This week’s edition covers stories
from July 20th to July 26th, 2023.
Today’s issue is 850 words, a 6.5-minute read.
Isabella and Helene talk Barbenheimer release and the health risk our unhoused population is facing in Minnesota
Good morning Barbies, Kens, and Allans,
Isabella here. Since the last time you read us, the ‘Barbenheimer’ rage made $235.5 million in its first weekend. India in Pixels even put together a U.S. map to reflect which of the two movies is trending in each state, which was similar to the US electoral map split for a presidential election. Minnesota sitting at a 2 on the ‘Barbenheimer’ scale, see below.
For those who haven’t watched either movie yet, it was booked and sold out at most theaters in the Twin Cities throughout the weekend. I had the opportunity to do a double feature on its release date, July 20th. I opted for the Barbie first, Oppenheimer second, screening route – yes, I booked the tickets a week in advance for this great moment. For Barbie, people were dressed head to toe in pink. It was thrilling to see moviegoers dress up for a timeless film. For those unfamiliar with the pop culture craze, in 2022 people began creating memes around the high-contrast between the two films. Some even compared it to the 2008 antithesis of ‘Mamma Mia!’ and the Batman movie ‘The Dark Knight’.
While the two films were vastly different from each other, from the color schemes to the whole movie premise, I’d like to say that they both approached highly politicized topics. Oppenheimer’s writer-director Christopher Nolan described it as ‘A kind of horror movie’. The movie centered around the life of physicist Robert H. Oppenheimer and the affect, post- atomic bomb, of the Hindu scripture phrase “Now I become Death, the destroyer of worlds” from the Bhagavad Gita (“Song of God”) had on his life; the book is a 700-verse Hindu scripture of a dialogue between Prince Arjuna and Krishna, an avatar of the Hindu deity Vishnu. The film does a spectacular job at conveying the physicist’s perspective while also providing the audience with a comprehension of the political sphere of the 1940s. For those interested in the impact on Hiroshima, I recommend reading John Hersey’s New Journalism book “Hiroshima” (1946).
On the other hand, while Mattel invested over an estimated $150 million in their marketing for the pretty in pink film, the movie explores the themes of patriarchy, girlhood, existential crises, the corporate world, and the Barbie brand history. The film does an excellent job at exploring the contrast between fantasy and reality, through Greta Gerwig’s wonderful exploration of what it means to be a woman in the 21st century. If you’re unfamiliar with the feminist, writer-director-actress, you might have seen her other films “Little Women” (2019) or “Lady Bird” (2017) where she also explored similar themes of womanhood within the film genre of “mumblecore”: low-budget, indie-feel movies with a tone of realism. Usually her films have main female-lead characters that have an important monologue that expresses the female frustration in the real world. To learn more about the Barbie-Mattel universe, listen to the Vox Explained episode “Barbie Dreampodcast”.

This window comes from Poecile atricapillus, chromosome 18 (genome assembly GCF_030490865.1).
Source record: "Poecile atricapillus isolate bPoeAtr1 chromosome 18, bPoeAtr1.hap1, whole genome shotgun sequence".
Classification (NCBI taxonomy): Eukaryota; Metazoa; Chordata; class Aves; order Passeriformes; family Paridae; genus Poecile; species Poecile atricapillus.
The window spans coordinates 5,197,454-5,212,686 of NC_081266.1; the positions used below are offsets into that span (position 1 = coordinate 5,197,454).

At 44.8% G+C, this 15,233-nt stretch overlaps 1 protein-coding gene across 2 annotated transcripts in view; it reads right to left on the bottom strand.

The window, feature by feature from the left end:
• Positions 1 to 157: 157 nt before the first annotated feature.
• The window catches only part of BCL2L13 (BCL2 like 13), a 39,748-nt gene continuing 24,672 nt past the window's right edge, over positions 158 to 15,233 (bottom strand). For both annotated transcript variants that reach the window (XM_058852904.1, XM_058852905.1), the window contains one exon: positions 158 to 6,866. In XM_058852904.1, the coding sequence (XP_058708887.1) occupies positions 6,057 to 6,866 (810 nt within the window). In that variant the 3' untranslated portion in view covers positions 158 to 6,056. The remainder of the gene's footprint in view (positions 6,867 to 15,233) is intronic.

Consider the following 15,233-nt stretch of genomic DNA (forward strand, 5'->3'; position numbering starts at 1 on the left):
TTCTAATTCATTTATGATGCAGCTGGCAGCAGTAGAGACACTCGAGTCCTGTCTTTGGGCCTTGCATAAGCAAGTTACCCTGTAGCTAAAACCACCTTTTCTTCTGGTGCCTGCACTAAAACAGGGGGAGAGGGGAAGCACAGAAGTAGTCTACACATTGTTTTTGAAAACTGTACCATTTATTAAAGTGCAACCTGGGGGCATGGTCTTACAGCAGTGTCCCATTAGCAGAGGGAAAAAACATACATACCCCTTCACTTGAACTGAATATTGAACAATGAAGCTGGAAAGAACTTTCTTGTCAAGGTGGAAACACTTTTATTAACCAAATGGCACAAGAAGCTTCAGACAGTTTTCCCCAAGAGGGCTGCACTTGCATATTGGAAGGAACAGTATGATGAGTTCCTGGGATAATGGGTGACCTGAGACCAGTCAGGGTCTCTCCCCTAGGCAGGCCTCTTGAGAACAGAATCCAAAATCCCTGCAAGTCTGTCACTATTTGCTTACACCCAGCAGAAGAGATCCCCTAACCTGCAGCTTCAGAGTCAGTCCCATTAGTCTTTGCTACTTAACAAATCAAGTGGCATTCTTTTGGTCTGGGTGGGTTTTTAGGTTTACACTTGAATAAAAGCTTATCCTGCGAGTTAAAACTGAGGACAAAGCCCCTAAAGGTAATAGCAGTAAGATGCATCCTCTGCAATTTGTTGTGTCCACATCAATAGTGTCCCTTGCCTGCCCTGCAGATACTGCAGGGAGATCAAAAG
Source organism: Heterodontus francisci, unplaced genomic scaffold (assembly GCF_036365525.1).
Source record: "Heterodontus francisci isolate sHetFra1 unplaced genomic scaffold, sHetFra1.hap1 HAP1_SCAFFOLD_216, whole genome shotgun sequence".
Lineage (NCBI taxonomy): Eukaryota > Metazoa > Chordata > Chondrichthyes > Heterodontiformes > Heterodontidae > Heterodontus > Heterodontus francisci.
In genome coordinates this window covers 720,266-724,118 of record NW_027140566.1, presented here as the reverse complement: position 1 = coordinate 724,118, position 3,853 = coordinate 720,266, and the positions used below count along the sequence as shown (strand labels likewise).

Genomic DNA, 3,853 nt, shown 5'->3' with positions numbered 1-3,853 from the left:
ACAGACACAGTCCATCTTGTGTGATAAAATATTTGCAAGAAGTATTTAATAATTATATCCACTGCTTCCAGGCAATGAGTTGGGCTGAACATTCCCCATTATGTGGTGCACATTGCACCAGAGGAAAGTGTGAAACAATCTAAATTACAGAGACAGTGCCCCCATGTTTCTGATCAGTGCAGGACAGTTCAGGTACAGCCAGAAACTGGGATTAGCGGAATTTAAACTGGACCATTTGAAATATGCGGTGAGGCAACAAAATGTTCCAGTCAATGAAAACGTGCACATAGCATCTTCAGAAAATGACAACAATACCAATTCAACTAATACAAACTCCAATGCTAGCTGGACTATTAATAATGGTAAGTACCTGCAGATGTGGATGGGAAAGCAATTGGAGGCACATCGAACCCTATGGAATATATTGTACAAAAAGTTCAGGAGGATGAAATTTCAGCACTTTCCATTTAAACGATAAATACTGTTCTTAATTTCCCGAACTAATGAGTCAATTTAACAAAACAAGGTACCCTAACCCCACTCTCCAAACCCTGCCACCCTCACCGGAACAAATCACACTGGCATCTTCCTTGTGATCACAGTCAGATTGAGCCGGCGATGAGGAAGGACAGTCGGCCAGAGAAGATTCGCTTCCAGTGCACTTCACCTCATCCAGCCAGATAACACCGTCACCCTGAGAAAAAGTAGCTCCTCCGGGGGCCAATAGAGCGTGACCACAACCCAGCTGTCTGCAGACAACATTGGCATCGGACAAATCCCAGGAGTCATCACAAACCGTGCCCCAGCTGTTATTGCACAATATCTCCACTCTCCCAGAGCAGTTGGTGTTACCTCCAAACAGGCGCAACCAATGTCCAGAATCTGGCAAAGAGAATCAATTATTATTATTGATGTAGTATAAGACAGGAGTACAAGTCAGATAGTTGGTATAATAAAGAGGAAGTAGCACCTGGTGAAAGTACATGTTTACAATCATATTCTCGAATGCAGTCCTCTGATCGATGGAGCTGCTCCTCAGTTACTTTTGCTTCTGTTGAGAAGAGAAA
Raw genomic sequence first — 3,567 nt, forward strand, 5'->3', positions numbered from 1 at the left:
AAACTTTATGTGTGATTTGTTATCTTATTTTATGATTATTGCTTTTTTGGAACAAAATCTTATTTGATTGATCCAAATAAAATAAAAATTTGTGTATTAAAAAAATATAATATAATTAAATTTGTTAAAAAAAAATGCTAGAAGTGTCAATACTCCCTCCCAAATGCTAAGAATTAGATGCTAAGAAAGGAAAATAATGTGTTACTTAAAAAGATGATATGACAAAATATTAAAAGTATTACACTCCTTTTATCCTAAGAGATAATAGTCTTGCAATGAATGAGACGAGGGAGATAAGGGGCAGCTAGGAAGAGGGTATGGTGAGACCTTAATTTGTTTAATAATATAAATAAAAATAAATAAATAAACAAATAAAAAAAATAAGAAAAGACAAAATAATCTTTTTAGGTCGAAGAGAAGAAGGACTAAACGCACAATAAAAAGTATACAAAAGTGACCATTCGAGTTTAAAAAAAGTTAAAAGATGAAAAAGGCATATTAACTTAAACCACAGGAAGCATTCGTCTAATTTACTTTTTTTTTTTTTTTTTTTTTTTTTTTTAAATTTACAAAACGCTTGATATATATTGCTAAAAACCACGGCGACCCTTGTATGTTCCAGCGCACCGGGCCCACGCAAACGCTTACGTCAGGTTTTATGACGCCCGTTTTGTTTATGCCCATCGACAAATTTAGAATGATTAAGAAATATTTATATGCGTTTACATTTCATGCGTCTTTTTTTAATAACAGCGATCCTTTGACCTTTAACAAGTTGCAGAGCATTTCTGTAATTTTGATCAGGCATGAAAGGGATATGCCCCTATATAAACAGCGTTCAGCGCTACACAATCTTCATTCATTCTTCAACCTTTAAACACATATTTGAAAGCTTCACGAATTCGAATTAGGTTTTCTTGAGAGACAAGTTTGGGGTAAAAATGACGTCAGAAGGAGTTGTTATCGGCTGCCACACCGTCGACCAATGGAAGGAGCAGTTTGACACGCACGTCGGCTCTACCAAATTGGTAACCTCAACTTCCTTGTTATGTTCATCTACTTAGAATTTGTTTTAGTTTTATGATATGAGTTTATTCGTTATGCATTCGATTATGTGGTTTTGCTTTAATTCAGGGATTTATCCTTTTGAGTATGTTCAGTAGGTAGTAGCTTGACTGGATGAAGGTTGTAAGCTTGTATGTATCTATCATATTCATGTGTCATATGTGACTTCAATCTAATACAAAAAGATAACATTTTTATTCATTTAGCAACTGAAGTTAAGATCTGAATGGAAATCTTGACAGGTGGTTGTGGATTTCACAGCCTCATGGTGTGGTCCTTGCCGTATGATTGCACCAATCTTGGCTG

Good morning, readers! Helene here. This week is scorching, but I don’t need to tell you all that. Everyone is feeling it. It’s uncomfortable to be out even in the morning, when things are supposed to be cool. The heat wave is affecting Minnesotans disproportionately, and poses a serious health risk to our unhoused population. Lack of access to water, electrolytes, cold showers, or consistent air conditioning all are threats to these populations.
The organization The Real Minneapolis is working hard every week to start to meet some of these immediate needs. They’ve been distributing nearly 125 meals a day, and during the very hot conditions they’ve been making sure to have at least two bottles of water for each person they encounter.
The organization was formed in 2020, shortly after George Floyd was murdered. Since then, “the group says it has provided nearly 50,000 meals and 100,000 water bottles to people in the community with most going to those who are experiencing homelessness.” They also have an RV that drives around to tent communities in Minneapolis and is equipped with an outdoor shower to help community members cool off and clean up. They’ve also helped those who are overheated get to emergency rooms in the RV.
Funding has been a consistent struggle, though, as the organization relies mainly on funding from private foundations, corporations, and community members to operate. If you’re interested in helping out, you can donate to their GoFundMe page. The funds raised will go towards many of The Real Minneapolis services, detailed in the description of the GoFundMe page.
That’s it for me this week. Stay cool and safe, readers.
-Isabella and Helene